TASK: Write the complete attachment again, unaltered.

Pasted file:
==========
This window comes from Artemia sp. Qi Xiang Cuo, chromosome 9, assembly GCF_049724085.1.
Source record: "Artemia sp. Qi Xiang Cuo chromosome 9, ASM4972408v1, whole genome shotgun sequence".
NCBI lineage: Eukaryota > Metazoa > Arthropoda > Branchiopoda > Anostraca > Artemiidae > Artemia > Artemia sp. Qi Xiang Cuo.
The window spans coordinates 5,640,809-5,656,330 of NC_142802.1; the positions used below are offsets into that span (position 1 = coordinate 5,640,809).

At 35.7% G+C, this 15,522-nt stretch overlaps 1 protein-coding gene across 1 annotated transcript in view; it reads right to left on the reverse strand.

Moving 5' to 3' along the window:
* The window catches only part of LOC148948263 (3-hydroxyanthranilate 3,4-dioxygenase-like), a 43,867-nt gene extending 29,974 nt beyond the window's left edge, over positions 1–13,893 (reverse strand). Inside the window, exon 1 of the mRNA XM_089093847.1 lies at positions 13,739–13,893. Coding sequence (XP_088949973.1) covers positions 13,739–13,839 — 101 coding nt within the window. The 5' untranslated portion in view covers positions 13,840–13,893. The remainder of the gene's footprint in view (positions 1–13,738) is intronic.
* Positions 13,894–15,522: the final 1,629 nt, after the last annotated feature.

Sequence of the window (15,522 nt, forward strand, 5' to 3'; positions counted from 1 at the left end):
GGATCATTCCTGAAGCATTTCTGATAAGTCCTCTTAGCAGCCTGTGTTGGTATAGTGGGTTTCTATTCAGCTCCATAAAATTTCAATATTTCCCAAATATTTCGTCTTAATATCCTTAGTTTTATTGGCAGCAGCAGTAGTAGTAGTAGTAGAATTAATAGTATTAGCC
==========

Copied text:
This window comes from Artemia sp. Qi Xiang Cuo, chromosome 9, assembly GCF_049724085.1.
Source record: "Artemia sp. Qi Xiang Cuo chromosome 9, ASM4972408v1, whole genome shotgun sequence".
NCBI lineage: Eukaryota > Metazoa > Arthropoda > Branchiopoda > Anostraca > Artemiidae > Artemia > Artemia sp. Qi Xiang Cuo.
The window spans coordinates 5,640,809-5,656,330 of NC_142802.1; the positions used below are offsets into that span (position 1 = coordinate 5,640,809).

At 35.7% G+C, this 15,522-nt stretch overlaps 1 protein-coding gene across 1 annotated transcript in view; it reads right to left on the reverse strand.

Moving 5' to 3' along the window:
* The window catches only part of LOC148948263 (3-hydroxyanthranilate 3,4-dioxygenase-like), a 43,867-nt gene extending 29,974 nt beyond the window's left edge, over positions 1–13,893 (reverse strand). Inside the window, exon 1 of the mRNA XM_089093847.1 lies at positions 13,739–13,893. Coding sequence (XP_088949973.1) covers positions 13,739–13,839 — 101 coding nt within the window. The 5' untranslated portion in view covers positions 13,840–13,893. The remainder of the gene's footprint in view (positions 1–13,738) is intronic.
* Positions 13,894–15,522: the final 1,629 nt, after the last annotated feature.

Sequence of the window (15,522 nt, forward strand, 5' to 3'; positions counted from 1 at the left end):
GGATCATTCCTGAAGCATTTCTGATAAGTCCTCTTAGCAGCCTGTGTTGGTATAGTGGGTTTCTATTCAGCTCCATAAAATTTCAATATTTCCCAAATATTTCGTCTTAATATCCTTAGTTTTATTGGCAGCAGCAGTAGTAGTAGTAGTAGAATTAATAGTATTAGCC